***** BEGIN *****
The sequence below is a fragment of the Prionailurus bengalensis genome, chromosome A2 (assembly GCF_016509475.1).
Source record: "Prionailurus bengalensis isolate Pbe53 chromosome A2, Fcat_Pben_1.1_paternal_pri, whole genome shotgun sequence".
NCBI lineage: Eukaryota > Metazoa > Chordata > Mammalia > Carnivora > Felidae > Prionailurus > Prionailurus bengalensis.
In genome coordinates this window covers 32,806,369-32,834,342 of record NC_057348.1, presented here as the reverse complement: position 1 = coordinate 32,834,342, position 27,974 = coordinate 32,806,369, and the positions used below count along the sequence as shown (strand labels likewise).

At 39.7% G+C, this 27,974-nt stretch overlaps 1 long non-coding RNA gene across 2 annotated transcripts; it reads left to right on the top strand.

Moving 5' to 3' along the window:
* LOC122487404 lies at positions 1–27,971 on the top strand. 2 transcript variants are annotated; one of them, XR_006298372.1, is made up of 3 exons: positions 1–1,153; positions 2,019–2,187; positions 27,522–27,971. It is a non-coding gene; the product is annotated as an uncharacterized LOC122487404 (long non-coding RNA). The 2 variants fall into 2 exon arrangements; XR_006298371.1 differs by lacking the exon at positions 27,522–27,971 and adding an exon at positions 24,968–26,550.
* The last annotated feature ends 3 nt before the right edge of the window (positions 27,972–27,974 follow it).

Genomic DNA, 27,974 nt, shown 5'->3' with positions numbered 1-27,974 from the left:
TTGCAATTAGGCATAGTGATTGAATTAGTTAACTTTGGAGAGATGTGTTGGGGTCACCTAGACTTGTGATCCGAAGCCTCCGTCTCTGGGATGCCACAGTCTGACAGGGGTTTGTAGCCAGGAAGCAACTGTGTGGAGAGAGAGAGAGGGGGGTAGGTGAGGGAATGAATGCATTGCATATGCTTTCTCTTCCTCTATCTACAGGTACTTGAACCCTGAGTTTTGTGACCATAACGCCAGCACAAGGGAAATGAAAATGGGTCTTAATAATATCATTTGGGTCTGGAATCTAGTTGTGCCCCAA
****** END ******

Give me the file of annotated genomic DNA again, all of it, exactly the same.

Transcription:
The sequence below is a fragment of the Prionailurus bengalensis genome, chromosome A2 (assembly GCF_016509475.1).
Source record: "Prionailurus bengalensis isolate Pbe53 chromosome A2, Fcat_Pben_1.1_paternal_pri, whole genome shotgun sequence".
NCBI lineage: Eukaryota > Metazoa > Chordata > Mammalia > Carnivora > Felidae > Prionailurus > Prionailurus bengalensis.
In genome coordinates this window covers 32,806,369-32,834,342 of record NC_057348.1, presented here as the reverse complement: position 1 = coordinate 32,834,342, position 27,974 = coordinate 32,806,369, and the positions used below count along the sequence as shown (strand labels likewise).

At 39.7% G+C, this 27,974-nt stretch overlaps 1 long non-coding RNA gene across 2 annotated transcripts; it reads left to right on the top strand.

Moving 5' to 3' along the window:
* LOC122487404 lies at positions 1–27,971 on the top strand. 2 transcript variants are annotated; one of them, XR_006298372.1, is made up of 3 exons: positions 1–1,153; positions 2,019–2,187; positions 27,522–27,971. It is a non-coding gene; the product is annotated as an uncharacterized LOC122487404 (long non-coding RNA). The 2 variants fall into 2 exon arrangements; XR_006298371.1 differs by lacking the exon at positions 27,522–27,971 and adding an exon at positions 24,968–26,550.
* The last annotated feature ends 3 nt before the right edge of the window (positions 27,972–27,974 follow it).

Genomic DNA, 27,974 nt, shown 5'->3' with positions numbered 1-27,974 from the left:
TTGCAATTAGGCATAGTGATTGAATTAGTTAACTTTGGAGAGATGTGTTGGGGTCACCTAGACTTGTGATCCGAAGCCTCCGTCTCTGGGATGCCACAGTCTGACAGGGGTTTGTAGCCAGGAAGCAACTGTGTGGAGAGAGAGAGAGGGGGGTAGGTGAGGGAATGAATGCATTGCATATGCTTTCTCTTCCTCTATCTACAGGTACTTGAACCCTGAGTTTTGTGACCATAACGCCAGCACAAGGGAAATGAAAATGGGTCTTAATAATATCATTTGGGTCTGGAATCTAGTTGTGCCCCAA